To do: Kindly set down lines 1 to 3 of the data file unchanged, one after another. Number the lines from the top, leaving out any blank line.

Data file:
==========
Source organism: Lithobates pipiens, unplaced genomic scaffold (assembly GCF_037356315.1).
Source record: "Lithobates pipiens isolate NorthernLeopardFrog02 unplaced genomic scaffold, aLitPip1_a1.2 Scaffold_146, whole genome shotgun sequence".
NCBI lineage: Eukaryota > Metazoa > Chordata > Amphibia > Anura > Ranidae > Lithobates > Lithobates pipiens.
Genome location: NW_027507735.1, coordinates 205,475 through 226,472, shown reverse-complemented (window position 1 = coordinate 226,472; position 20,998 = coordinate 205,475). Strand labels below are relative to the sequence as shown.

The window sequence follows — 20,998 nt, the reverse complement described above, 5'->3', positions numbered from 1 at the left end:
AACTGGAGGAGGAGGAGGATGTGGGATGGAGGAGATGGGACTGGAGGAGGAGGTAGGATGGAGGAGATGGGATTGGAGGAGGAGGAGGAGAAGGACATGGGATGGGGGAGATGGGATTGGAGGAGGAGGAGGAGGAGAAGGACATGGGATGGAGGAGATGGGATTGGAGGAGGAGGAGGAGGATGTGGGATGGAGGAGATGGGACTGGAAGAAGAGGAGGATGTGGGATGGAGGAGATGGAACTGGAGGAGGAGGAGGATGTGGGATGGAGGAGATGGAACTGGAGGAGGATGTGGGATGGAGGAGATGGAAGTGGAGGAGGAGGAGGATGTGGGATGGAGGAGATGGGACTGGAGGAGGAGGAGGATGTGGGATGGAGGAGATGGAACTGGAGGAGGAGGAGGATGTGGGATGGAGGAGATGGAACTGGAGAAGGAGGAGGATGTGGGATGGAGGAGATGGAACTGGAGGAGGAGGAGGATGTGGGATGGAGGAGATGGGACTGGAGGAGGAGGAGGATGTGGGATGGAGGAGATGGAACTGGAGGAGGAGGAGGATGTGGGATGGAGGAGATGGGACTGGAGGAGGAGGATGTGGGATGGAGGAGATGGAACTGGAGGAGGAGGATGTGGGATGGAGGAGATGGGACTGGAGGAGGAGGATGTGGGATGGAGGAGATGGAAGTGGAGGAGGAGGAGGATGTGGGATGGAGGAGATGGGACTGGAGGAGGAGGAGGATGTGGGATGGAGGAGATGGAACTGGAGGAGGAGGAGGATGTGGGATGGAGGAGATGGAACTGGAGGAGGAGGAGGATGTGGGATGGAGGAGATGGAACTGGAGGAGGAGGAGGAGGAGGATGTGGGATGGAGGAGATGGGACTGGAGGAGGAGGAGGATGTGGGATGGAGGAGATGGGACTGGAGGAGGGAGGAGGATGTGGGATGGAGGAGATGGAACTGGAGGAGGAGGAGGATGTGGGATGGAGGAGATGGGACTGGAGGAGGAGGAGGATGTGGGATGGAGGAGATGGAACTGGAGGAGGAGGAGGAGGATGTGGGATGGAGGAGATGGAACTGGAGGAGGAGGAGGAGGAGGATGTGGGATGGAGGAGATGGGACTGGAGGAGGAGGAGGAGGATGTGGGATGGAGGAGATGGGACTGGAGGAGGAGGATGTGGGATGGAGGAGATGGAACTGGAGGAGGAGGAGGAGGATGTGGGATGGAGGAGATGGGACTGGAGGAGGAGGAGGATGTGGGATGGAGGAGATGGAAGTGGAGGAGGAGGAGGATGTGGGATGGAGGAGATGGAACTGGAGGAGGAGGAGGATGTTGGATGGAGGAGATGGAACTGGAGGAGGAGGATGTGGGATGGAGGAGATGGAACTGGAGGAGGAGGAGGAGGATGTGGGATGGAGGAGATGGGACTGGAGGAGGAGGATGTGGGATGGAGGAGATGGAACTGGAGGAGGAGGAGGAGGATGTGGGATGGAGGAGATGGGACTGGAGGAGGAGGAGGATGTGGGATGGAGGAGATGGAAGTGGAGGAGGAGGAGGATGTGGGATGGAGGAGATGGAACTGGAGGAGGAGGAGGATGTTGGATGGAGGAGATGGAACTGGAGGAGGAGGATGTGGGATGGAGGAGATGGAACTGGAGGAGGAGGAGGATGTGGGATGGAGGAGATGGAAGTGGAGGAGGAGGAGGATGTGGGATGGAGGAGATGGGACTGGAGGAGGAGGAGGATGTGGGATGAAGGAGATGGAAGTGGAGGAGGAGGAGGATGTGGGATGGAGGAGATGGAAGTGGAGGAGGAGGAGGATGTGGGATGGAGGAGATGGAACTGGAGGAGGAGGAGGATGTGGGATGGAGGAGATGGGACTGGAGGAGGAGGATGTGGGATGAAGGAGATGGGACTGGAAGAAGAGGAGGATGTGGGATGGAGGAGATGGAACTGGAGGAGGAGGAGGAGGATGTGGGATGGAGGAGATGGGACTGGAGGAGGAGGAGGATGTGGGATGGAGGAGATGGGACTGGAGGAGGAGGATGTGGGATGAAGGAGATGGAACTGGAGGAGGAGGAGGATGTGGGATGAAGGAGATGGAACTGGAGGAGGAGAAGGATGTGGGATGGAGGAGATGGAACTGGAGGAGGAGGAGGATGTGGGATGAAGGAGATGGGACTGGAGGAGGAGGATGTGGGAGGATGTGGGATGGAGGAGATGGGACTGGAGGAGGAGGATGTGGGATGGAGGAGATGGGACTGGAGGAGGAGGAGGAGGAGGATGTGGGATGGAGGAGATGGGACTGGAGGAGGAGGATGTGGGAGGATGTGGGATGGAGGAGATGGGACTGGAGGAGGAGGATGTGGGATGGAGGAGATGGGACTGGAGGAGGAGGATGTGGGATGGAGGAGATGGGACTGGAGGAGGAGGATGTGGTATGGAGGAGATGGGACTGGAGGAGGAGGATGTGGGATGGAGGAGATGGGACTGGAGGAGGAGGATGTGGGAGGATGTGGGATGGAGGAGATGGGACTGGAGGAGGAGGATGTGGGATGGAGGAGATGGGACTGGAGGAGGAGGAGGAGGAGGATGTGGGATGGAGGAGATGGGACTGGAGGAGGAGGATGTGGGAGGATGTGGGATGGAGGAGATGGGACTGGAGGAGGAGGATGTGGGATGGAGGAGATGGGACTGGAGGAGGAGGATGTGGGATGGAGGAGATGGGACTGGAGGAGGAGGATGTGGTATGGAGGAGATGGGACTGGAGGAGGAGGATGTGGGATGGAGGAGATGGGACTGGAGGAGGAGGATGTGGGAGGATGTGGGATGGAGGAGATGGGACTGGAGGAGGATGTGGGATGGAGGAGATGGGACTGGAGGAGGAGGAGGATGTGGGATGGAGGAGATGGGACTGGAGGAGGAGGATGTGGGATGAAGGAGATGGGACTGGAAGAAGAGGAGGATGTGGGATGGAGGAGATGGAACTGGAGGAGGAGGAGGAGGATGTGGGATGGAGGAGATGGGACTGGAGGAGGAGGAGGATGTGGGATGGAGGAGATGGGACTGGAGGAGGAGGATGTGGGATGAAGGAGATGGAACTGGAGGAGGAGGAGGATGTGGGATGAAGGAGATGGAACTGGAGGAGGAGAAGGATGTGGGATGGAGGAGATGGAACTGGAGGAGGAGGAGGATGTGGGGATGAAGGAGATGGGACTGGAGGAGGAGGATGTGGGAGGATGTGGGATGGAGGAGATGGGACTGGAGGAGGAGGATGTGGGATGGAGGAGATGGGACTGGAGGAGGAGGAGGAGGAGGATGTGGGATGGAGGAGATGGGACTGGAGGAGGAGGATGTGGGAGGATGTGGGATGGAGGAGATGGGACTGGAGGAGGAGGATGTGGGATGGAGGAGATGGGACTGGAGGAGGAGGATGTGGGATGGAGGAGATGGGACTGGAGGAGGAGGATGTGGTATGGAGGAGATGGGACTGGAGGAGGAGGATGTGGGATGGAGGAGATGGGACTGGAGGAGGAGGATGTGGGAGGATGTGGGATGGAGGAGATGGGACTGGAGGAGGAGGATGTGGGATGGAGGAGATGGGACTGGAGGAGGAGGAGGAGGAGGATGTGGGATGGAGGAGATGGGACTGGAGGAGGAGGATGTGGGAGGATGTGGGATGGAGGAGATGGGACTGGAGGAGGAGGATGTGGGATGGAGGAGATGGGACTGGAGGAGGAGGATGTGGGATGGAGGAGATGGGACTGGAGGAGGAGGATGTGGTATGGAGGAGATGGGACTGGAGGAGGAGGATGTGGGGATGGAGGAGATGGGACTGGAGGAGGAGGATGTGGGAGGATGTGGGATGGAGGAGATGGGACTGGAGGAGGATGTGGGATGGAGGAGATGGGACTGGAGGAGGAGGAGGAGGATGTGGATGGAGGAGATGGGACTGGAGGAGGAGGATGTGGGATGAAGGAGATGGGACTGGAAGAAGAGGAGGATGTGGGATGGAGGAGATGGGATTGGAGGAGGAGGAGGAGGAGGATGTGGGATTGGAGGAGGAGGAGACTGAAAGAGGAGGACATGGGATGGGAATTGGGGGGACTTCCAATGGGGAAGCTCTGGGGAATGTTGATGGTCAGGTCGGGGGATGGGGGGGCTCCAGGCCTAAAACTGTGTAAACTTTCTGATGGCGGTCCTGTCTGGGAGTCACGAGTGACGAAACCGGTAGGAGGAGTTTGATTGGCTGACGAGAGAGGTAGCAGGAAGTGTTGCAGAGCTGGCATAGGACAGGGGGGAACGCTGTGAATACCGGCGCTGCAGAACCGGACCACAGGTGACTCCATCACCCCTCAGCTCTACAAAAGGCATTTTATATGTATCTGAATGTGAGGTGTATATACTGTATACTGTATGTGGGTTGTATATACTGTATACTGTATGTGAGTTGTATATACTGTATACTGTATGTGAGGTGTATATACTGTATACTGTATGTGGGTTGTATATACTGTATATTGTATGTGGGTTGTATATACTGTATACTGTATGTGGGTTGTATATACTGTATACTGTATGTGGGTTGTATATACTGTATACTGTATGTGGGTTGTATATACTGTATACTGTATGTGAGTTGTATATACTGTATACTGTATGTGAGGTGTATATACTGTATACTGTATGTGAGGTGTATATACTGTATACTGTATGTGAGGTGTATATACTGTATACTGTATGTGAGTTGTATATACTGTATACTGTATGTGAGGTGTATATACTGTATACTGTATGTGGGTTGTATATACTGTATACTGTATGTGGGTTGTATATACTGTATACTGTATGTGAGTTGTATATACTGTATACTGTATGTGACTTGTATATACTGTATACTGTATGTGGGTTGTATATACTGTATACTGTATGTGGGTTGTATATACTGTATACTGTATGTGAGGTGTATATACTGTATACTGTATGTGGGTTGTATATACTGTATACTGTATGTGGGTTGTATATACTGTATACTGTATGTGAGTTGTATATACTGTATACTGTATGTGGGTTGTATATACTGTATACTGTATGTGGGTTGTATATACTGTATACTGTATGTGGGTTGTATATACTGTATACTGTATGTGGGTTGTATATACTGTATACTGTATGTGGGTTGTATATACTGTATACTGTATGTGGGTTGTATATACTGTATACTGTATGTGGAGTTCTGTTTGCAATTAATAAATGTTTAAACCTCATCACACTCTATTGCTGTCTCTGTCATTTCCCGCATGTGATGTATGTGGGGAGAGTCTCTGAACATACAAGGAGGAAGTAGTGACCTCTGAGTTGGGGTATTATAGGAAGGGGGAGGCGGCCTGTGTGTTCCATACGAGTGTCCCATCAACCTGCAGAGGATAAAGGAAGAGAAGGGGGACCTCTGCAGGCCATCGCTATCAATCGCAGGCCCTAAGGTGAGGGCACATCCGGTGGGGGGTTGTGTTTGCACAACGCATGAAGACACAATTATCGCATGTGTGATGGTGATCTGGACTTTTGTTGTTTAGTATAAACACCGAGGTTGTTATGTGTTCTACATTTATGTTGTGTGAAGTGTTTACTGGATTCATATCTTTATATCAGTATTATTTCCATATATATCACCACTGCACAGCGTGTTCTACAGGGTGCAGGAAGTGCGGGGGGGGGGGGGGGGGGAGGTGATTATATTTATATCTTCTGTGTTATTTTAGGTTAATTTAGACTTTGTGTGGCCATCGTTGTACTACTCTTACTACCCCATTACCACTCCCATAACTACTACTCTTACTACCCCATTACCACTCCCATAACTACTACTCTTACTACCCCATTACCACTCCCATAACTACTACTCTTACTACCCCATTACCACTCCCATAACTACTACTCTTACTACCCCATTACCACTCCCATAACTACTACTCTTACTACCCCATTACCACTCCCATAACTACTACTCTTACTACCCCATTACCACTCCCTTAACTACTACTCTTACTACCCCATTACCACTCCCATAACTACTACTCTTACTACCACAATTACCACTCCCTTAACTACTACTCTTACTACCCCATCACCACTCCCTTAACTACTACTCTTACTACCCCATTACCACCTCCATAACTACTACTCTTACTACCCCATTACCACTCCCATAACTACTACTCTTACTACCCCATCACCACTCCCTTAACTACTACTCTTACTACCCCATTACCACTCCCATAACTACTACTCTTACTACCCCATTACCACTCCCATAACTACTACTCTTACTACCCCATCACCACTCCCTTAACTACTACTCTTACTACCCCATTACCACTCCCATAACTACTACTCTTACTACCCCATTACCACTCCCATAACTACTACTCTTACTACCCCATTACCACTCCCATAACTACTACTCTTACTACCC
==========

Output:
Source organism: Lithobates pipiens, unplaced genomic scaffold (assembly GCF_037356315.1).
Source record: "Lithobates pipiens isolate NorthernLeopardFrog02 unplaced genomic scaffold, aLitPip1_a1.2 Scaffold_146, whole genome shotgun sequence".
NCBI lineage: Eukaryota > Metazoa > Chordata > Amphibia > Anura > Ranidae > Lithobates > Lithobates pipiens.